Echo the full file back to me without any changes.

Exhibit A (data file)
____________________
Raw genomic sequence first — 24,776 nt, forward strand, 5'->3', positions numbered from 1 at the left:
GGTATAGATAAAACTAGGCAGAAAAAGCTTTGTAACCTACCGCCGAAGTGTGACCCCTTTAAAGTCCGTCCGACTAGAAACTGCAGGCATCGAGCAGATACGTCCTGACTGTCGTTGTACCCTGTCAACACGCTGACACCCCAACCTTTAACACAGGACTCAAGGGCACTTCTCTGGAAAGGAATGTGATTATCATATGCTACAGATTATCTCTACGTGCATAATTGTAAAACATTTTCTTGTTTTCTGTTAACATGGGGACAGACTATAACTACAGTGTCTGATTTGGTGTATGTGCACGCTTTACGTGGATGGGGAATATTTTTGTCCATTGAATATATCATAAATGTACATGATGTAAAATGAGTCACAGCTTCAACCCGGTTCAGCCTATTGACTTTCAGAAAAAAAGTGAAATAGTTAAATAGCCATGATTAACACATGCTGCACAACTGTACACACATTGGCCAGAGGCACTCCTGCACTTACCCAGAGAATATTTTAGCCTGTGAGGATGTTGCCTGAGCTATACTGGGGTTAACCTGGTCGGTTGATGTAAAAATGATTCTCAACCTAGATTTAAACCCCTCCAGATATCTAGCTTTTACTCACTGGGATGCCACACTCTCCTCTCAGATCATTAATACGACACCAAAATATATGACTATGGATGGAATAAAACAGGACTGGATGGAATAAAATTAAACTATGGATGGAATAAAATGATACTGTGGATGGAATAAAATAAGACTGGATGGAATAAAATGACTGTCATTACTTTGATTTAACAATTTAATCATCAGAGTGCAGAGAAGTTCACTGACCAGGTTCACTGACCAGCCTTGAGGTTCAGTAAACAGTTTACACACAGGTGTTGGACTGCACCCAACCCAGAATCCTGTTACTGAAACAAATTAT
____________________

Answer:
Raw genomic sequence first — 24,776 nt, forward strand, 5'->3', positions numbered from 1 at the left:
GGTATAGATAAAACTAGGCAGAAAAAGCTTTGTAACCTACCGCCGAAGTGTGACCCCTTTAAAGTCCGTCCGACTAGAAACTGCAGGCATCGAGCAGATACGTCCTGACTGTCGTTGTACCCTGTCAACACGCTGACACCCCAACCTTTAACACAGGACTCAAGGGCACTTCTCTGGAAAGGAATGTGATTATCATATGCTACAGATTATCTCTACGTGCATAATTGTAAAACATTTTCTTGTTTTCTGTTAACATGGGGACAGACTATAACTACAGTGTCTGATTTGGTGTATGTGCACGCTTTACGTGGATGGGGAATATTTTTGTCCATTGAATATATCATAAATGTACATGATGTAAAATGAGTCACAGCTTCAACCCGGTTCAGCCTATTGACTTTCAGAAAAAAAGTGAAATAGTTAAATAGCCATGATTAACACATGCTGCACAACTGTACACACATTGGCCAGAGGCACTCCTGCACTTACCCAGAGAATATTTTAGCCTGTGAGGATGTTGCCTGAGCTATACTGGGGTTAACCTGGTCGGTTGATGTAAAAATGATTCTCAACCTAGATTTAAACCCCTCCAGATATCTAGCTTTTACTCACTGGGATGCCACACTCTCCTCTCAGATCATTAATACGACACCAAAATATATGACTATGGATGGAATAAAACAGGACTGGATGGAATAAAATTAAACTATGGATGGAATAAAATGATACTGTGGATGGAATAAAATAAGACTGGATGGAATAAAATGACTGTCATTACTTTGATTTAACAATTTAATCATCAGAGTGCAGAGAAGTTCACTGACCAGGTTCACTGACCAGCCTTGAGGTTCAGTAAACAGTTTACACACAGGTGTTGGACTGCACCCAACCCAGAATCCTGTTACTGAAACAAATTAT